What You Should Know About FINRA’s Background Check Requirements

FINRA Rule 3110 pertains to its member firms’ supervision of associated persons. It requires that “[e]ach member shall establish and maintain a system to supervise the activities of each associated person that is reasonably designed to achieve compliance with applicable securities laws and regulations, and with applicable FINRA rules. The final responsibility for proper supervision shall rest with the member.” The Rule then outlines requirements pertaining to firms’ supervisory system, written procedures, internal inspections, transactions review and investigation, and responsibility to investigate applicants for registration

The language of Rule 3110(e), regarding firms’ responsibilities for investigating their applicants, is below, followed by explanations of the meaning of FINRA’s language, and what the firm is required to investigate about associated persons in order to remain compliant.

Rule 3110(e) states:

Each member shall ascertain by investigation the good character, business reputation, qualifications and experience of an applicant before the member applies to register that applicant with FINRA and before making a representation to that effect on the application for registration.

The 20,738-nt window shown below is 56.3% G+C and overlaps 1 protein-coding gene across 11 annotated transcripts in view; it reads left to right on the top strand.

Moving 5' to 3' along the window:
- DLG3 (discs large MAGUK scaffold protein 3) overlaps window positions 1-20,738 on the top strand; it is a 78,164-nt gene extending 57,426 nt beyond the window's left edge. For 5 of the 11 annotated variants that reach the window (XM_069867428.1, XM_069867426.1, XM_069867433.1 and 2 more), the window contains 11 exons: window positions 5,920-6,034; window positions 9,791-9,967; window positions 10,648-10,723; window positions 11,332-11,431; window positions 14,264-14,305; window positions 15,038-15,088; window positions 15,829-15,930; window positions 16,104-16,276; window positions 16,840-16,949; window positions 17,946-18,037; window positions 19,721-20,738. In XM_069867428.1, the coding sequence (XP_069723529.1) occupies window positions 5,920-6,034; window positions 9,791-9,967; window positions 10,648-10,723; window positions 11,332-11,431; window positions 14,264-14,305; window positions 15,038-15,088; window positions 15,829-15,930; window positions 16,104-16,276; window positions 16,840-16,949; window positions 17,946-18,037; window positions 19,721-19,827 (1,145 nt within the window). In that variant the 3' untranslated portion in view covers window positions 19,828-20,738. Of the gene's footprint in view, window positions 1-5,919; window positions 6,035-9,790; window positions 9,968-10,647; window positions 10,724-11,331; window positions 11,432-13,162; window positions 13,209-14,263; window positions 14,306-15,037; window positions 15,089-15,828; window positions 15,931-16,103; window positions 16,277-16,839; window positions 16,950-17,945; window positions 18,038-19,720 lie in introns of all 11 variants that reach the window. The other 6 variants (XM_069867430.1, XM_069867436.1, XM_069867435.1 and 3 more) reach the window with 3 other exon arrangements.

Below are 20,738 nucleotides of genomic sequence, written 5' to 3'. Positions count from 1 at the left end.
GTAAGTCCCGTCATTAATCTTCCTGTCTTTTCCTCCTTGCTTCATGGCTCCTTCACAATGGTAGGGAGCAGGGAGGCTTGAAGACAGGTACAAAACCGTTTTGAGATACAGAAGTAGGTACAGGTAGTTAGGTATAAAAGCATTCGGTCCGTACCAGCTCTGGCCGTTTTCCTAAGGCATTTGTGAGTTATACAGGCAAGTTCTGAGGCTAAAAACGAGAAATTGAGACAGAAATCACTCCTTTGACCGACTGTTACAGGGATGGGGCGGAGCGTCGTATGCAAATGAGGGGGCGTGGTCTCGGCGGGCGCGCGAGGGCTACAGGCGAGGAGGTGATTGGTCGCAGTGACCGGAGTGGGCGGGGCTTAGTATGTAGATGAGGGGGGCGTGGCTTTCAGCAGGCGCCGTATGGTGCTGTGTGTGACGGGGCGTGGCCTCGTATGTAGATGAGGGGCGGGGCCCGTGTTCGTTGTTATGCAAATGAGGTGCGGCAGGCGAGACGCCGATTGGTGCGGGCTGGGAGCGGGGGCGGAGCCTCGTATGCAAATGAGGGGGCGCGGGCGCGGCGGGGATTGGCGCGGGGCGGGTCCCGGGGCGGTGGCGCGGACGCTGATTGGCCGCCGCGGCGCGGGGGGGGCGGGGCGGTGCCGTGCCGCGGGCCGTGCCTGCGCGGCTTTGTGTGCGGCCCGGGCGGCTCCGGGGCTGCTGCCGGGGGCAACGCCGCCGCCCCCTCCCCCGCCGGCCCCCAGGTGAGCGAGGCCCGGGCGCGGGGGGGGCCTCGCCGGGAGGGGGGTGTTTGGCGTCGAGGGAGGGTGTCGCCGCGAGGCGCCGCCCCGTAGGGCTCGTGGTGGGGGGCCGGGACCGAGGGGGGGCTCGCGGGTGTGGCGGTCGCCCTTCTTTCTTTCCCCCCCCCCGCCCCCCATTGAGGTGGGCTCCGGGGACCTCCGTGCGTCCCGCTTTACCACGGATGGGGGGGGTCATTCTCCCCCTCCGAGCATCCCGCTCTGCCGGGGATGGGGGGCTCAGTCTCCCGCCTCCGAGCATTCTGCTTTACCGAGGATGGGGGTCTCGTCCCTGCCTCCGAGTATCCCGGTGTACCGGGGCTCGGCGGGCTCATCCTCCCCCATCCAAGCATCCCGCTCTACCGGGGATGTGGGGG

If the applicant previously has been registered with FINRA or another self-regulatory organization, the member shall review a copy of the applicant’s most recent Form U5, including any amendments thereto, within 60 days of the filing date of an application for registration, or demonstrate to FINRA that it has made reasonable efforts to do so. In conducting its review of the Form U5, the member shall take such action as may be deemed appropriate.


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The member shall also review an applicant’s employment experience to determine if the applicant has been recently employed by a Futures Commission Merchant or an Introducing Broker that is notice-registered with the SEC pursuant to Section 15(b)(11) of the Exchange Act. In such a case, the member shall also review a copy of the applicant’s most recent CFTC Form 8-T, including any amendments thereto, within 60 days of the filing date of an application for registration, or demonstrate to FINRA that it has made reasonable efforts to do so. In conducting its review of a Form 8-T, the member shall take such action as may be deemed appropriate.

In addition, each member shall establish and implement written procedures reasonably designed to verify the accuracy and completeness of the information contained in an applicant’s initial or transfer Form U4 no later than 30 calendar days after the form is filed with FINRA. Such procedures shall, at a minimum, provide for a search of reasonably available public records to be conducted by the member, or a third-party service provider, to verify the accuracy and completeness of the information contained in the applicant’s initial or transfer Form U4.”